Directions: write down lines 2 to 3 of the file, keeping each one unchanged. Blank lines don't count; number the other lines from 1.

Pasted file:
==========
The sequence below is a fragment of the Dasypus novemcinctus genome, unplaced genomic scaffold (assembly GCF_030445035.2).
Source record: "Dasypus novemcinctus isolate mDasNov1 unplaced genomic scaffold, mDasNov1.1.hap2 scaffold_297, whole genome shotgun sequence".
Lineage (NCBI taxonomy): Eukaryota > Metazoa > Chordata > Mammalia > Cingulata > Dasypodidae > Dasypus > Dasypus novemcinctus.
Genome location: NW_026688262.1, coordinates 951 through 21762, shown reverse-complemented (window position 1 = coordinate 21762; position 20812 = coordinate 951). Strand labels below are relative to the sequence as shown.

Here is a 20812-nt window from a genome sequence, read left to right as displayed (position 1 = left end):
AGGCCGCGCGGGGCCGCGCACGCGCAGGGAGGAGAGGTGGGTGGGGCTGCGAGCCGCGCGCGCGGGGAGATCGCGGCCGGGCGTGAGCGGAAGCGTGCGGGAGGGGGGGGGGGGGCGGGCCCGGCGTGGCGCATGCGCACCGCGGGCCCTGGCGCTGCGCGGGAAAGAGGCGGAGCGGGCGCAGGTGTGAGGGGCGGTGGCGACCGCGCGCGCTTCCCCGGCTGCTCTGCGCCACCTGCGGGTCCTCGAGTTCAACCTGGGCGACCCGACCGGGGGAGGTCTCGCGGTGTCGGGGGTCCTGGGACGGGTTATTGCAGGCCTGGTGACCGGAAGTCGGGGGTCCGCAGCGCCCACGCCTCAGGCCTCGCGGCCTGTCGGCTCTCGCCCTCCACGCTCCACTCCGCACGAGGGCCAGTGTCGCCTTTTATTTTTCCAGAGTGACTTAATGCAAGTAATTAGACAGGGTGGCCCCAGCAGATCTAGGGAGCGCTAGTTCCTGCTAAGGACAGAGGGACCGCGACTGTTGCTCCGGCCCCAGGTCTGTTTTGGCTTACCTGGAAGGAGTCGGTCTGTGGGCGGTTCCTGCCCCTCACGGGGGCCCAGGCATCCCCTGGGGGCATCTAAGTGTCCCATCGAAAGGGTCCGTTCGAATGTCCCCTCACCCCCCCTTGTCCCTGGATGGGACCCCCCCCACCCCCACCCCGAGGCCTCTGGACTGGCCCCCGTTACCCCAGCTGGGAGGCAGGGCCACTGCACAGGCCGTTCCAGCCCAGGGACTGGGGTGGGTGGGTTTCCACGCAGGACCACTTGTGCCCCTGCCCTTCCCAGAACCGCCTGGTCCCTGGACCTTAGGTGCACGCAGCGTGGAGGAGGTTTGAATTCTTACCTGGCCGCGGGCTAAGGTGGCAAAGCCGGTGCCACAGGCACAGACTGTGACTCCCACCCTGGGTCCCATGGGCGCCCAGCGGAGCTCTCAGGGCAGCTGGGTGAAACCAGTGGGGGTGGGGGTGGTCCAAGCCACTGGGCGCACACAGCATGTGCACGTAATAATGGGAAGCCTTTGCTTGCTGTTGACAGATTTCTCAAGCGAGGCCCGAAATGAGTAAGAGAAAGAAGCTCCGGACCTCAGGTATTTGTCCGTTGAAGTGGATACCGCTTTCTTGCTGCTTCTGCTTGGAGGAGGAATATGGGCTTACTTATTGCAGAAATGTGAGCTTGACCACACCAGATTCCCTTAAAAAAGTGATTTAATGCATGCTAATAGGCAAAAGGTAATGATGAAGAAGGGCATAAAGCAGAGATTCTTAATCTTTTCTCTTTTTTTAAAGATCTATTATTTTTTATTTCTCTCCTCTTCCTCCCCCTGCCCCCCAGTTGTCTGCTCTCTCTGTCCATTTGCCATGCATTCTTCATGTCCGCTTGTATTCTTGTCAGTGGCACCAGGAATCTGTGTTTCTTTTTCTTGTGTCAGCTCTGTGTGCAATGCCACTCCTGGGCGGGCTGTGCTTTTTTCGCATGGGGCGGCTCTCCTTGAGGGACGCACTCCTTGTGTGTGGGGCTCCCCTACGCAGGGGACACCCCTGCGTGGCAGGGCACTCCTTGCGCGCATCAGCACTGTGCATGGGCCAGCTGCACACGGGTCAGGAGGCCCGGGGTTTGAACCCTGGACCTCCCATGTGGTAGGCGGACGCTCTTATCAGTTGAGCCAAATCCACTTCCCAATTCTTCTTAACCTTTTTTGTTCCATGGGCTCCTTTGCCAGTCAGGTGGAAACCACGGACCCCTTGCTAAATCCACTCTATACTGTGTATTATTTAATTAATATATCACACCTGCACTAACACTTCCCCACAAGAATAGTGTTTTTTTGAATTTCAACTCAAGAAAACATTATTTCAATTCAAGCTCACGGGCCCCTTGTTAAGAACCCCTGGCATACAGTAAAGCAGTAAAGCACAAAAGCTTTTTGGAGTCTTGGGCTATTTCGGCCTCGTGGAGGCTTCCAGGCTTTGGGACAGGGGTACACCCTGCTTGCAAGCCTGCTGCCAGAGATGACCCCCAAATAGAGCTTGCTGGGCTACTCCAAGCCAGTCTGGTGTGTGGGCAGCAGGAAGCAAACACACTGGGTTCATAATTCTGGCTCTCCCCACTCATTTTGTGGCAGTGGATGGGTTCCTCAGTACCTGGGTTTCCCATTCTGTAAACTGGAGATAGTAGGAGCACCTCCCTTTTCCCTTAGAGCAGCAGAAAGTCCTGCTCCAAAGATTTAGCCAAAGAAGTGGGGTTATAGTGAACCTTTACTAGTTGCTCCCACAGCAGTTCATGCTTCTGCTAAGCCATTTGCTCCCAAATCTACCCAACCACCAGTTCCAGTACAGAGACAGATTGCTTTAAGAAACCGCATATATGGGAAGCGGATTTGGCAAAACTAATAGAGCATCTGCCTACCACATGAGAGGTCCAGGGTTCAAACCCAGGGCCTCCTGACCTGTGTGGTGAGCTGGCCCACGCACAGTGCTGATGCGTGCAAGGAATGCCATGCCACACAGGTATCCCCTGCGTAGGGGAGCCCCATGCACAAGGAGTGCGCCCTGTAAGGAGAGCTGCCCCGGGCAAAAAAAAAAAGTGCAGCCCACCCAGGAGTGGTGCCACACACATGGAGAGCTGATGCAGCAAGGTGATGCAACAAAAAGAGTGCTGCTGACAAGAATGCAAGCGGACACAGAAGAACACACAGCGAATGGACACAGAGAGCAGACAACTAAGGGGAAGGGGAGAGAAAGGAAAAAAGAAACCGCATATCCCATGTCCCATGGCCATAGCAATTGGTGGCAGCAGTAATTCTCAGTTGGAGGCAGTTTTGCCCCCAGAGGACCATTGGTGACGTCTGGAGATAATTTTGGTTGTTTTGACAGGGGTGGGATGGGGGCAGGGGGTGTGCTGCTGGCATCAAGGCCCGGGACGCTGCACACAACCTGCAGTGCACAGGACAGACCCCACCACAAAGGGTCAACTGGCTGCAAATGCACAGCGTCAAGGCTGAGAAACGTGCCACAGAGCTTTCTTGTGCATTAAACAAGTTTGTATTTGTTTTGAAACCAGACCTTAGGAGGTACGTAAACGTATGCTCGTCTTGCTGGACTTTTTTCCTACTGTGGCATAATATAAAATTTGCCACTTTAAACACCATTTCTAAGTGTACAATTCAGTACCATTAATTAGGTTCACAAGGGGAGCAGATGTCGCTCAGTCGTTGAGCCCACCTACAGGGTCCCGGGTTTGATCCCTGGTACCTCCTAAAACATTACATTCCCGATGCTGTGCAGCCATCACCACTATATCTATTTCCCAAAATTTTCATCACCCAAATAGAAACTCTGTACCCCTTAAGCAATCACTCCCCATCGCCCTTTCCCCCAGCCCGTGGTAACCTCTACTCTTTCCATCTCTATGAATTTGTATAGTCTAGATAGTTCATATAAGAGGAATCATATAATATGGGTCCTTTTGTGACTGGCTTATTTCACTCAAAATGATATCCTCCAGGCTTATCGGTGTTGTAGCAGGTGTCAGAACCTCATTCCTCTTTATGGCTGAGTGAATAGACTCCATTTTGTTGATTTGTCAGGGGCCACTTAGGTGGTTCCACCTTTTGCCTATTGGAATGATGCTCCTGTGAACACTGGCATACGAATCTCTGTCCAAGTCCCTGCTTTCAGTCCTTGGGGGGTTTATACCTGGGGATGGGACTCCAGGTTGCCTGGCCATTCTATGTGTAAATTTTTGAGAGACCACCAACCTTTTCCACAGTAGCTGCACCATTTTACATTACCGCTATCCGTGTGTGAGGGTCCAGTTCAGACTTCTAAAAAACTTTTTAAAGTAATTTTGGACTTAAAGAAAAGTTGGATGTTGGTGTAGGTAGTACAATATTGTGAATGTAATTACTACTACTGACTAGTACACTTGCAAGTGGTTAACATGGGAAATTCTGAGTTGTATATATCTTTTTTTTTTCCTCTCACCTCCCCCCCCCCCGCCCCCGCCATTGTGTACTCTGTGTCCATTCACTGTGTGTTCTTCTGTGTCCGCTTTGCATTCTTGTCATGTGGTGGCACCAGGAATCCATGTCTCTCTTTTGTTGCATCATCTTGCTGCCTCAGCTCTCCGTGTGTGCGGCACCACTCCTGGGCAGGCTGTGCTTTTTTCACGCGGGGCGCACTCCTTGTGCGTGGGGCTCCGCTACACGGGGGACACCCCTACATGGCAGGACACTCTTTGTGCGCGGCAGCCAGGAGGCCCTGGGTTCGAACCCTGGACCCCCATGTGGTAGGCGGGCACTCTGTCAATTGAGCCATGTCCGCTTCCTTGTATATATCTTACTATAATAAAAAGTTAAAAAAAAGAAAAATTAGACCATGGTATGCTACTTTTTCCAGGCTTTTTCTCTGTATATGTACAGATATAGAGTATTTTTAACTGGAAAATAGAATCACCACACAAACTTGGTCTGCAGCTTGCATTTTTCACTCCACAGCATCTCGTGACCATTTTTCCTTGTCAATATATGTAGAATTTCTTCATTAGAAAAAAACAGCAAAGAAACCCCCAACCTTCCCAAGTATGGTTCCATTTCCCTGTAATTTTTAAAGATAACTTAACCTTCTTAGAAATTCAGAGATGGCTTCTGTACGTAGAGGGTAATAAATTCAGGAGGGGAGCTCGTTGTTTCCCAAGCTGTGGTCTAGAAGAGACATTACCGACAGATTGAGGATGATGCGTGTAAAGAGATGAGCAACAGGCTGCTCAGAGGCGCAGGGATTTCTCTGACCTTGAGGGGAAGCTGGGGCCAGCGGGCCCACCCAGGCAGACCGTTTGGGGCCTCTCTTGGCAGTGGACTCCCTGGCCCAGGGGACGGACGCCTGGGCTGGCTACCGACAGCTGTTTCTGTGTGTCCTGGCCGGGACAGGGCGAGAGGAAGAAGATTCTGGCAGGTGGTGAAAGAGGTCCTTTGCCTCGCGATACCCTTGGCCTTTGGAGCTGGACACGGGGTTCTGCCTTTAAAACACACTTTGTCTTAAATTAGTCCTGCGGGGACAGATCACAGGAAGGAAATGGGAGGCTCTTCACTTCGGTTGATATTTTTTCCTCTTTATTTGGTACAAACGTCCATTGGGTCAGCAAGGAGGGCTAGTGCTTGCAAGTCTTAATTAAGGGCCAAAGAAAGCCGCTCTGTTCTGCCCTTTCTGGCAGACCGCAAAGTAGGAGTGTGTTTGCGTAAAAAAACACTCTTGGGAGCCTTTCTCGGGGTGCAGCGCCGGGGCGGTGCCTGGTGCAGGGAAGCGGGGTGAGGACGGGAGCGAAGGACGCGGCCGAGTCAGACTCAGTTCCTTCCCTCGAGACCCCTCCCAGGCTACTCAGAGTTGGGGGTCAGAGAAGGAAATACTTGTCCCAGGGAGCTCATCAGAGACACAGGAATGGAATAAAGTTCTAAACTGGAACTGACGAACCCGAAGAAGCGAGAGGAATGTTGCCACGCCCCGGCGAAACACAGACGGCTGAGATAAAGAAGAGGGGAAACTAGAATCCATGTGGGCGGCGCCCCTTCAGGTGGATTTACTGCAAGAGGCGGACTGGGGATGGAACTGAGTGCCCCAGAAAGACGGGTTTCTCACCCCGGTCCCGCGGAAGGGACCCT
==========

Source record: "Dasypus novemcinctus isolate mDasNov1 unplaced genomic scaffold, mDasNov1.1.hap2 scaffold_297, whole genome shotgun sequence".
Lineage (NCBI taxonomy): Eukaryota > Metazoa > Chordata > Mammalia > Cingulata > Dasypodidae > Dasypus > Dasypus novemcinctus.